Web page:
Today is the anniversary of the liberation of Mauthausen on May 5, 1945
In March 1946, sixty-one members of the staff at the former Mauthausen concentration camp were brought before an American Military Tribunal at Dachau. An American prisoner at Mauthausen, Lt. Cmdr. Jack H. Taylor, testified that he had been scheduled to die in the gas chamber four times, but was saved by the other inmates. His next scheduled date to be gassed was May 6, 1945, but the American liberators arrived the day before, and saved him in the nick of time.
A “Special Finding,” made by Maj. Gen. Fay B. Prickett, the president of the American Military Tribunal court, declared that there was enough evidence of death by shootings, gassings, hangings and starvation to find every member of the Mauthausen camp personnel guilty of war crimes, including Kapos, who were prisoners that had authority over other prisoners.
This “Special Finding” in the main Mauthausen proceeding was later used to establish guilt in subsequent proceedings against the staff and Kapos at Mauthausen.
In today’s college classes in America, the “Special Finding” is studied by law students. The descendants of Fay B. Prickett are very vocal in defending his finding, which was used to convict German war criminals in the proceedings of the American Military Tribunal, conducted at Dachau. Under the “Special Finding,” anyone associated with the Mauthausen camp in any way, was automatically guilty without any evidence of their guilt being presented in court.
The “evidence” presented at the Mauthausen trial was mainly hearsay testimony by witnesses such as Jack Taylor.
When the US Third Army liberated the concentration camp at Mauthausen on May 5, 1945, they found the bodies of several fully-clothed dead prisoners in the gas chamber. According to the Museum at Mauthausen, the last gassing of prisoners in the main camp was on April 28, 1945, only a week before the camp was liberated.
On April 21, 1945, the Red Cross began evacuating prisoners out of the Mauthausen camp, but the gassing operation still continued during the time that Red Cross representative Louis Haeflig was staying in the camp.
A sign in the gas chamber today says that Ludwig Haider was gassed on April 23, 1945, the same day that a Red Cross truck took selected prisoners out of the camp, with the permission of the Commandant.
Pierre-Serge Choumoff, a “Nacht und Nebel” prisoner at the Gusen sub-camp of Mauthausen, wrote in one of his books that the gas chamber at Mauthausen was put into operation in either March or May of 1942 and that 3,455 prisoners were gassed in it. He also wrote that the SS guards had removed the gassing equipment from the chamber on April 29, 1945 the day that Commandant Franz Ziereis turned the camp over to the Vienna police. A sign in the gas chamber today confirms that the gassing apparatus was removed on April 29, 1945.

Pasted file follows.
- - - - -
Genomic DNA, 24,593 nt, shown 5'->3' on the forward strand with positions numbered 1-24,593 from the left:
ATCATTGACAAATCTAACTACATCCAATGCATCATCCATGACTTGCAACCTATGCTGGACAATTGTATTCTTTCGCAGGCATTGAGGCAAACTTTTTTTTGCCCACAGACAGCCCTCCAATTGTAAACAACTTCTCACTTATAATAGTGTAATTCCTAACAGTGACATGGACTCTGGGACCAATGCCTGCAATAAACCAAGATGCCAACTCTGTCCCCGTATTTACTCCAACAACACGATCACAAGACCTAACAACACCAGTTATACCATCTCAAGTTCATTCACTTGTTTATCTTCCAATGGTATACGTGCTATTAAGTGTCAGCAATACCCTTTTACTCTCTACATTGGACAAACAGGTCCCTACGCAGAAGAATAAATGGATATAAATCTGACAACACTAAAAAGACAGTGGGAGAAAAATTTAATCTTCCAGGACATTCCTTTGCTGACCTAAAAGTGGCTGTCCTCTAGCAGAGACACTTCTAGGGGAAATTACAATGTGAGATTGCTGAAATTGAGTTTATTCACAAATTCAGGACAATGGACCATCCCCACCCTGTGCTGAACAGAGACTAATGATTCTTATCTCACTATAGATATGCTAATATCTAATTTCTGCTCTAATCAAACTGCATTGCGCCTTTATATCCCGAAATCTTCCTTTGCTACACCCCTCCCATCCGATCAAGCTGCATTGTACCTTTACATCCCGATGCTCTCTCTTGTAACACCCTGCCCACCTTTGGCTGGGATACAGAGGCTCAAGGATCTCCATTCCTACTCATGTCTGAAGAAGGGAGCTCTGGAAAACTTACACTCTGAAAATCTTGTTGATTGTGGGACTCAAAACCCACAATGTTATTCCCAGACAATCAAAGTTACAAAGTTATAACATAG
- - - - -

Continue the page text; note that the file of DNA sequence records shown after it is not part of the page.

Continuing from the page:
Christian Bernadac, the author of a book about Mauthausen, wrote that Commandant Ziereis turned the camp over to Captain Kern of the Vienna police on the night of May 2-3, 1945 and then fled from the camp. Bernadac wrote that this information came from Louis Haeflig, the Red Cross representative who was staying in the camp near the end. Haeflig said that he had talked with Ziereis on May 2nd.
The narrator of a movie shown in the Museum at Mauthausen confirms that the SS left on May 3, 1945 after removing the “gassing apparatus” from the gas chamber on May 2nd. The narrator explains that the prisoners were gassed “because machine guns were too noisy.” The execution spot, where condemned prisoners were shot at Mauthausen, is in the same building as the gas chamber, and very close to it.
According to the book, Mauthausen: The History of a Death Camp by Evelyn Le Chene, an estimated combined total of 10,000 persons were executed by gassing in the Mauthausen gas chamber, the mobile gas vans that ran between Mauthausen and Gusen, and in the gas chambers at Hartheim Castle.
According to the United States Holocaust Memorial Museum in Washington, DC, a gas chamber was built at the Mauthausen concentration camp, “probably in 1941.” Disguised as a shower room, the gas chamber was located underground beneath the hospital building, which is now the Museum at the Mauthausen Memorial Site. Regarding the gas chamber, the USHMM website has the following information:
While most inmates were killed by shooting, hanging, beating, starvation, and disease, Mauthausen did have a gas chamber capable of killing about 120 people at a time. The gas chamber was usually used when transports of prisoners arrived. Special demonstration mass killings were organized for the benefit of visiting Nazi dignitaries, such as Heinrich Himmler, Ernst Kaltenbrunner, and Baldur von Schirach, who were able to observe the killings through a small viewing window in the entrance door.